Sequential Coherence in Sentence Pairs Enhances Imagery during Comprehension: An Individual Differences Study

PLoS One. 2015 Sep 18;10(9):e0138269. doi: 10.1371/journal.pone.0138269. eCollection 2015.

Abstract

The present study investigates how sequential coherence in sentence pairs (events in sequence vs. unrelated events) affects the perceived ability to form a mental image of the sentences for both auditory and visual presentations. In addition, we investigated how the ease of event imagery affected online comprehension (word reading times) in the case of sequentially coherent and incoherent sentence pairs. Two groups of comprehenders were identified based on their self-reported ability to form vivid mental images of described events. Imageability ratings were higher and faster for pairs of sentences that described events in coherent sequences rather than non-sequential events, especially for high imagers. Furthermore, reading times on individual words suggested different comprehension patterns with respect to sequence coherence for the two groups of imagers, with high imagers activating richer mental images earlier than low imagers. The present results offer a novel link between research on imagery and discourse coherence, with specific contributions to our understanding of comprehension patterns for high and low imagers.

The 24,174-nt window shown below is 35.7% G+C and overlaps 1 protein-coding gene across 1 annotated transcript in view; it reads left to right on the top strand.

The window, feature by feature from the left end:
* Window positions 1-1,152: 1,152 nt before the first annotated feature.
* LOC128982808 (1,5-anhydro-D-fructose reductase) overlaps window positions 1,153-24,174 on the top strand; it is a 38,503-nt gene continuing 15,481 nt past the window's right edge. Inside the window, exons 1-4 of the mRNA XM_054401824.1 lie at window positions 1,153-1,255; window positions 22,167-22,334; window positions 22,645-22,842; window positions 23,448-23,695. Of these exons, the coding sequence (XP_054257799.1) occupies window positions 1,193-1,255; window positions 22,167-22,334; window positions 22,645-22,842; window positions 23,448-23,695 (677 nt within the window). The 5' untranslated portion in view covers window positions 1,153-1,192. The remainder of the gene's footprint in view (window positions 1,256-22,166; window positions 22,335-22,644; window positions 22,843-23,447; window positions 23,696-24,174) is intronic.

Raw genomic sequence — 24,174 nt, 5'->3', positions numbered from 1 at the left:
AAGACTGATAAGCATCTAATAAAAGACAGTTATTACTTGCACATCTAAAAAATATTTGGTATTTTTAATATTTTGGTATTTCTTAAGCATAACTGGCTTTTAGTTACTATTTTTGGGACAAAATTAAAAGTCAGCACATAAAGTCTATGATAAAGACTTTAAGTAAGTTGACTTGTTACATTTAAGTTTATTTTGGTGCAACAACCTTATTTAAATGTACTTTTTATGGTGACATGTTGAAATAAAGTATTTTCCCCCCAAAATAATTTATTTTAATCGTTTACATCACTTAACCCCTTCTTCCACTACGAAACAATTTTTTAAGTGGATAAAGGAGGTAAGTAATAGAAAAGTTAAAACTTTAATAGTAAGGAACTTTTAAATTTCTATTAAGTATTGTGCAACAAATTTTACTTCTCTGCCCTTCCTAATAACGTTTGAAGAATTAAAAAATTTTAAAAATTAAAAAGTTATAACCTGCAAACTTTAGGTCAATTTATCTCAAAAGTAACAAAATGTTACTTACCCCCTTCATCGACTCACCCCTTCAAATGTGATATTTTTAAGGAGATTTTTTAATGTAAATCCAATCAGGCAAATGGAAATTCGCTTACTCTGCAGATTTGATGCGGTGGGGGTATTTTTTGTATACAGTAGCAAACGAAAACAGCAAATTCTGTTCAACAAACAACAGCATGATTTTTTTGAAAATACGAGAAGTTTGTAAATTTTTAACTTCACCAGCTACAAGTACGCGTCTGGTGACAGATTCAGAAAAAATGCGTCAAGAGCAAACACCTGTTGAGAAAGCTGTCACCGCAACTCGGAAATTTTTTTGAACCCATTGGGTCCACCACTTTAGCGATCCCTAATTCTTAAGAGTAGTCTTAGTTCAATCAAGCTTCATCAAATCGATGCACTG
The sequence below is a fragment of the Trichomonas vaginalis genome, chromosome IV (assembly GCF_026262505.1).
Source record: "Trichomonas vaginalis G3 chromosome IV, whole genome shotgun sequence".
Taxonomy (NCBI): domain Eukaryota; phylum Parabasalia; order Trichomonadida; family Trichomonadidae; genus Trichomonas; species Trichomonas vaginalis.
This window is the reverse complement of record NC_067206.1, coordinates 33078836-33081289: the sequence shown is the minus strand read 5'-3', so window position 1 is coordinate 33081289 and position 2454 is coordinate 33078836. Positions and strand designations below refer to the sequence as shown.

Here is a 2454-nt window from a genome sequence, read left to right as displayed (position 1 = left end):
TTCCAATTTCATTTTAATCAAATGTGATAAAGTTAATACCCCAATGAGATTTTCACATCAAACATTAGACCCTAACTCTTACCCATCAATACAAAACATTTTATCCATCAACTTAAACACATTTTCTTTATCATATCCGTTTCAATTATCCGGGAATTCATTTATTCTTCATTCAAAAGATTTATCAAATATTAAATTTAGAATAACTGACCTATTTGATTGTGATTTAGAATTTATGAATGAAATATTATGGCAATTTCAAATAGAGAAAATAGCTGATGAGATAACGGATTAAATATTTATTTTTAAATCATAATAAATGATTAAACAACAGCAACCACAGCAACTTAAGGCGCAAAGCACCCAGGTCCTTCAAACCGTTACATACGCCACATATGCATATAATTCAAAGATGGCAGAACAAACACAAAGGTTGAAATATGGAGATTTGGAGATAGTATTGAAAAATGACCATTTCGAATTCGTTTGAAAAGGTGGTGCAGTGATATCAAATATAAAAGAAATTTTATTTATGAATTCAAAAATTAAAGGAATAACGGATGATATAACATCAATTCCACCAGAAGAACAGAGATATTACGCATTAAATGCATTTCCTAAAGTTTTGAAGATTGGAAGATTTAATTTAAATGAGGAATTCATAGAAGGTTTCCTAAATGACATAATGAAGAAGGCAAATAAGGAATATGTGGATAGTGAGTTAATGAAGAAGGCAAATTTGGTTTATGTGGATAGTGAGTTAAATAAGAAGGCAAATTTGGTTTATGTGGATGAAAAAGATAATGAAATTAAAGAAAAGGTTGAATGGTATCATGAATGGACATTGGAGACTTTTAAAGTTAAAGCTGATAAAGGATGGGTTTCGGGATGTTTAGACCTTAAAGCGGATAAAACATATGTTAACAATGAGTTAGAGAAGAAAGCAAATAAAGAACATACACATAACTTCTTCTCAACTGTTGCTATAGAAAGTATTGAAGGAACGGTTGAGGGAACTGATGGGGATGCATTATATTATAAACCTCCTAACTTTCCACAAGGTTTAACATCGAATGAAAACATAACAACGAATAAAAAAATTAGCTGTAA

Publication types

  • Research Support, Non-U.S. Gov't

MeSH terms

  • Adolescent
  • Adult
  • Comprehension / physiology*
  • Female
  • Humans
  • Imagination / physiology*
  • Individuality*
  • Language
  • Male
  • Reading*
  • Semantics*
  • Visual Perception / physiology
  • Writing
  • Young Adult

Grant support

This research was supported by funding from the French ANR Project "Comprendre" (PFD, JVD, CML), and from the European Community through grant FP7ICT-612139 Project "WYSIWYD" (PFD).